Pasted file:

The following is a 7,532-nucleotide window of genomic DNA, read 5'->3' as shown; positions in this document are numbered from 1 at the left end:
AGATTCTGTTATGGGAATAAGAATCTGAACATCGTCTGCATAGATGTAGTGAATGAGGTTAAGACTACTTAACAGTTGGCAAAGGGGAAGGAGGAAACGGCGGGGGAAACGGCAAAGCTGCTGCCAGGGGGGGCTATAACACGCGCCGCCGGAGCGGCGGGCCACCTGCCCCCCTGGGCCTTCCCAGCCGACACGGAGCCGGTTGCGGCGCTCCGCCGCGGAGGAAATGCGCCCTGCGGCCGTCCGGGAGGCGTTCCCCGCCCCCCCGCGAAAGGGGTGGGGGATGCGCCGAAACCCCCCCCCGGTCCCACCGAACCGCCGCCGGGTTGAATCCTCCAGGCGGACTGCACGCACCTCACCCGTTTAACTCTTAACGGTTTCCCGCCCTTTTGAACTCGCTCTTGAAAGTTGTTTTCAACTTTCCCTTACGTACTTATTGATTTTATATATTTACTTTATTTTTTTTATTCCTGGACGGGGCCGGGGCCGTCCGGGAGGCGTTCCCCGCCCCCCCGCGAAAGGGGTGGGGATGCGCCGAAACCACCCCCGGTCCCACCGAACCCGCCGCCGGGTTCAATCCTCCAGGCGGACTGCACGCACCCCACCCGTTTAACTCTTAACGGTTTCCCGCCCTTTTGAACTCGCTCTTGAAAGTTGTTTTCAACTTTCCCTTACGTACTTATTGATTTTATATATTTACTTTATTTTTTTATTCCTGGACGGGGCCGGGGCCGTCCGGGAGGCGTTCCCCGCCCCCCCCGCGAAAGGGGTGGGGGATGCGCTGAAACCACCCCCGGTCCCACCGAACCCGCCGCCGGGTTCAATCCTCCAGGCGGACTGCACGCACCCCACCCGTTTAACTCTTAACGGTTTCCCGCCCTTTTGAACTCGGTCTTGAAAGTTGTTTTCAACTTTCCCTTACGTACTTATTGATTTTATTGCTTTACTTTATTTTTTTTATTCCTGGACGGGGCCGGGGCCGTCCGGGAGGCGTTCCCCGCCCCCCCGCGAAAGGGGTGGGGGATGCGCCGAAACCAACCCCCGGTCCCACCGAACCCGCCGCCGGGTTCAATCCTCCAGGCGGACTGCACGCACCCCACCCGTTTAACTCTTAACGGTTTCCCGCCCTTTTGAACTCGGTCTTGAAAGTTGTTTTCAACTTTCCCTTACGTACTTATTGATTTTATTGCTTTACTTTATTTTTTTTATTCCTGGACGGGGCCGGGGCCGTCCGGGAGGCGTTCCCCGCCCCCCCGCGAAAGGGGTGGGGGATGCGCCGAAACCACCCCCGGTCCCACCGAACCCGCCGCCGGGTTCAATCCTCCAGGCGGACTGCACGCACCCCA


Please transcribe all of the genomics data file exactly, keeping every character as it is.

The following is a 7,532-nucleotide window of genomic DNA, read 5'->3' as shown; positions in this document are numbered from 1 at the left end:
AGATTCTGTTATGGGAATAAGAATCTGAACATCGTCTGCATAGATGTAGTGAATGAGGTTAAGACTACTTAACAGTTGGCAAAGGGGAAGGAGGAAACGGCGGGGGAAACGGCAAAGCTGCTGCCAGGGGGGGCTATAACACGCGCCGCCGGAGCGGCGGGCCACCTGCCCCCCTGGGCCTTCCCAGCCGACACGGAGCCGGTTGCGGCGCTCCGCCGCGGAGGAAATGCGCCCTGCGGCCGTCCGGGAGGCGTTCCCCGCCCCCCCGCGAAAGGGGTGGGGGATGCGCCGAAACCCCCCCCCGGTCCCACCGAACCGCCGCCGGGTTGAATCCTCCAGGCGGACTGCACGCACCTCACCCGTTTAACTCTTAACGGTTTCCCGCCCTTTTGAACTCGCTCTTGAAAGTTGTTTTCAACTTTCCCTTACGTACTTATTGATTTTATATATTTACTTTATTTTTTTTATTCCTGGACGGGGCCGGGGCCGTCCGGGAGGCGTTCCCCGCCCCCCCGCGAAAGGGGTGGGGATGCGCCGAAACCACCCCCGGTCCCACCGAACCCGCCGCCGGGTTCAATCCTCCAGGCGGACTGCACGCACCCCACCCGTTTAACTCTTAACGGTTTCCCGCCCTTTTGAACTCGCTCTTGAAAGTTGTTTTCAACTTTCCCTTACGTACTTATTGATTTTATATATTTACTTTATTTTTTTATTCCTGGACGGGGCCGGGGCCGTCCGGGAGGCGTTCCCCGCCCCCCCCGCGAAAGGGGTGGGGGATGCGCTGAAACCACCCCCGGTCCCACCGAACCCGCCGCCGGGTTCAATCCTCCAGGCGGACTGCACGCACCCCACCCGTTTAACTCTTAACGGTTTCCCGCCCTTTTGAACTCGGTCTTGAAAGTTGTTTTCAACTTTCCCTTACGTACTTATTGATTTTATTGCTTTACTTTATTTTTTTTATTCCTGGACGGGGCCGGGGCCGTCCGGGAGGCGTTCCCCGCCCCCCCGCGAAAGGGGTGGGGGATGCGCCGAAACCAACCCCCGGTCCCACCGAACCCGCCGCCGGGTTCAATCCTCCAGGCGGACTGCACGCACCCCACCCGTTTAACTCTTAACGGTTTCCCGCCCTTTTGAACTCGGTCTTGAAAGTTGTTTTCAACTTTCCCTTACGTACTTATTGATTTTATTGCTTTACTTTATTTTTTTTATTCCTGGACGGGGCCGGGGCCGTCCGGGAGGCGTTCCCCGCCCCCCCGCGAAAGGGGTGGGGGATGCGCCGAAACCACCCCCGGTCCCACCGAACCCGCCGCCGGGTTCAATCCTCCAGGCGGACTGCACGCACCCCA